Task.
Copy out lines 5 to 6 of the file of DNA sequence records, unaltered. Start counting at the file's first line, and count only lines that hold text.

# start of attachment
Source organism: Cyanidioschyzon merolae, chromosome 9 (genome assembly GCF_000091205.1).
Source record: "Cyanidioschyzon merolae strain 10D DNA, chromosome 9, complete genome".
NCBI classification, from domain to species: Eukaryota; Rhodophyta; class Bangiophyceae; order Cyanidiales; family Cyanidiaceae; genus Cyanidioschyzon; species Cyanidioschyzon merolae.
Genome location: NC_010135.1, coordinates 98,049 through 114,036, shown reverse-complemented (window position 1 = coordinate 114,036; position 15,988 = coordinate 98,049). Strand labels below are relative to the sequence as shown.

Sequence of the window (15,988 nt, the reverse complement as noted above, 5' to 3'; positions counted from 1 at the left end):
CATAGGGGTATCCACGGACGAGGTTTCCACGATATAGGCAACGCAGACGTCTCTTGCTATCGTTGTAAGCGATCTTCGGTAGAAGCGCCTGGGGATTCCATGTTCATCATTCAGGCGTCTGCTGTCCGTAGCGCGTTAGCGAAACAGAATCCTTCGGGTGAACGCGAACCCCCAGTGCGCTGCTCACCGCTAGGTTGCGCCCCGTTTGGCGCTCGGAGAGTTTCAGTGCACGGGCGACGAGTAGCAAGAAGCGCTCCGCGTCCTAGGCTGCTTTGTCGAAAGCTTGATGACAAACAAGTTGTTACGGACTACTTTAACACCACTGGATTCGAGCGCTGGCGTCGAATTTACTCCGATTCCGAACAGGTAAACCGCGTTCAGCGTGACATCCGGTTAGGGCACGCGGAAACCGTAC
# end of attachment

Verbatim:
Sequence of the window (15,988 nt, the reverse complement as noted above, 5' to 3'; positions counted from 1 at the left end):
CATAGGGGTATCCACGGACGAGGTTTCCACGATATAGGCAACGCAGACGTCTCTTGCTATCGTTGTAAGCGATCTTCGGTAGAAGCGCCTGGGGATTCCATGTTCATCATTCAGGCGTCTGCTGTCCGTAGCGCGTTAGCGAAACAGAATCCTTCGGGTGAACGCGAACCCCCAGTGCGCTGCTCACCGCTAGGTTGCGCCCCGTTTGGCGCTCGGAGAGTTTCAGTGCACGGGCGACGAGTAGCAAGAAGCGCTCCGCGTCCTAGGCTGCTTTGTCGAAAGCTTGATGACAAACAAGTTGTTACGGACTACTTTAACACCACTGGATTCGAGCGCTGGCGTCGAATTTACTCCGATTCCGAACAGGTAAACCGCGTTCAGCGTGACATCCGGTTAGGGCACGCGGAAACCGTAC